Courtesy of Owlsports.com
PHILADELPHIA -- “I feel like I'm home.”
That's how Hal Lear began his speech before a crowd of his basketball
contemporaries on Wednesday night, the eve of his #6 jersey's ascension
to the rafters.
It was hard to argue with that logic, as he deliberately paused every so
often throughout the course of his public address to acknowledge the
various family members, friends and mentors who helped to shape his
basketball career some 50 years ago.
Among them, Philadelphia basketball guru Sonny Hill, as well as former Temple greats Bill Mlkvy and Mark Macon.
They were spread out around the banquet hall -- his supporters, for many
years, now supporting him in reflecting on a record-breaking career.
From the podium, Lear made sure that the ceremony was as much about them as it was about his storied Temple career.
“I'm deeply humbled by this occasion,” he began.
“Basketball, as you know, is a team sport. Life is a collaborative and
team affair also. We get there with so much help you cannot believe.”
Lear certainly didn't need much help on the court in his heyday.
Named the 1956 NCAA Final Four MVP despite not appearing in the title
game, Lear finished out his Temple career averaging 22 and 24 points per
game in his junior and senior seasons, respectively. He is one of only
three Owls to average 20 points per game in two different seasons.
Lear also continues to hold the single-season scoring record with 745
points -- and, even more impressively, he did so in an era before the
establishment of the three-point line.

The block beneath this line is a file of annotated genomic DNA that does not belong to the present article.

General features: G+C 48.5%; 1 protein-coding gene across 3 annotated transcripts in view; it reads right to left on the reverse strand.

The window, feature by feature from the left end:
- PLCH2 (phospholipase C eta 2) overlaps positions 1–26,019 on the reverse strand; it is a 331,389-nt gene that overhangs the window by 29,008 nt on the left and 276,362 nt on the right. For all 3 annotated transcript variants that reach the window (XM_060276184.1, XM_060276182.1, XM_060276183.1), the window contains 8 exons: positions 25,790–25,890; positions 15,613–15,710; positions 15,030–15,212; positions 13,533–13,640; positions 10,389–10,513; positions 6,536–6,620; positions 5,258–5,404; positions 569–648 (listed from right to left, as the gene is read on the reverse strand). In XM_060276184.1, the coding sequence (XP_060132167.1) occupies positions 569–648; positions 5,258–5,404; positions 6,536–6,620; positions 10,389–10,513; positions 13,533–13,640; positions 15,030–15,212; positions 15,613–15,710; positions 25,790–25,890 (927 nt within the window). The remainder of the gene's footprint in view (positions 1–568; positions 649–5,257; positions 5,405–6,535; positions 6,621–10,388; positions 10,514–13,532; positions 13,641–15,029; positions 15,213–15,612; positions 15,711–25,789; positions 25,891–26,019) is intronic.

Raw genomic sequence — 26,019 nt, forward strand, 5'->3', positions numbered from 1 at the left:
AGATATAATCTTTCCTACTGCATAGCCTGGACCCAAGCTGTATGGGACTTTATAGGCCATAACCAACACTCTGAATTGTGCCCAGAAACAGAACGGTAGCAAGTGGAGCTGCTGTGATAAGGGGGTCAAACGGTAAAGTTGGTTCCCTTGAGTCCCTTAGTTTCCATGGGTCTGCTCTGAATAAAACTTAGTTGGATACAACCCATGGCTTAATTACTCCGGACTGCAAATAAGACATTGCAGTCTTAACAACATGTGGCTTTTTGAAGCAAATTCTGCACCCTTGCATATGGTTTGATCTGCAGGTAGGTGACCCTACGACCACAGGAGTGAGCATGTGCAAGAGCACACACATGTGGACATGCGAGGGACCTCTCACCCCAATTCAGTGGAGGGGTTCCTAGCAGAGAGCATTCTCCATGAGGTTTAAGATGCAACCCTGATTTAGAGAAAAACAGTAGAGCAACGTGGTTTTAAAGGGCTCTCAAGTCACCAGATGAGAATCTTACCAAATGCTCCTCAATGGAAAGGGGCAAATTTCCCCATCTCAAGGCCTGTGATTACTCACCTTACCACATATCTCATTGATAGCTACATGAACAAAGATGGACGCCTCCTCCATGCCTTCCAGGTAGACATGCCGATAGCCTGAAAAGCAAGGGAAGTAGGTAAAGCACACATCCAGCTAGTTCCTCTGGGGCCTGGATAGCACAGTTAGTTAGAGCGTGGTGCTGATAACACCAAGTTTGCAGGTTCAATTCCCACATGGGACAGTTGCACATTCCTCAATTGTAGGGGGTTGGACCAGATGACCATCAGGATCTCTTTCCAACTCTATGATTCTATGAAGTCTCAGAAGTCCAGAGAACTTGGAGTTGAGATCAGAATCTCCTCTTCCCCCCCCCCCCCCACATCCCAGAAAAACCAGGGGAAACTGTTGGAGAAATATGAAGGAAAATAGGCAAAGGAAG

But as impressive as Lear's basketball pedigree reads, the genuine
appreciation for the joys of life inherent in Lear's character is
perhaps more evident.
“Hal told me that, of all the awards and accolades he received at
Temple, nothing was more meaningful to him than the scholar-athlete of
the year award he received in his senior season at Temple,” Athletic
Director Bill Bradshaw said.
Current men's basketball head coach Fran Dunphy attested to Lear's character in his brief speech, recalling the first time he and Lear met.
“I had heard his name over and over and over again by many people who
were older than I and had more understanding of what a great player he
was. But I wanted to meet him,” explained Dunphy.
“I get over towards Hal and I went to introduce myself and he says 'Hey,
Coach Dunphy, how you doing?' I couldn't have been more honored.”
“He was a true gentleman,” Dunphy said.
That's why, on Wednesday night, Temple pulled out all the stops to recognize Lear's legacy at Temple University.
At the halftime intermission, before a crowd honoring him with a
standing ovation, he sauntered down a red carpet rolled out to the
Liacouras Center's midcourt. At the other end, former Temple greats
Mlkvy and Macon awaited his arrival.
As he joined them, the lights dimmed and a spotlight shone on the banner
-- his banner -- bearing the #6, a number now retired from circulation
in Temple basketball history, unfurled in its new home.
It hangs now in the upper rafters of the Liacouras Center next to, most
appropriately, the banner bearing the late Guy Rodgers' name and number.
The duo often referred to as the “greatest backcourt combination in
Philadelphia college basketball history” became united in eternity.
For a moment it seemed that time stood still.
Surrounded by some of his family and a few of his former teammates, Lear
stood at center court and, in a moment where he was meant to be the
center of attention, paid tribute to his dear friend and former
His gaze turned up to the banners, lingering on their shared space, the
seemingly infinitesimal gap that separated his number from Rodgers' and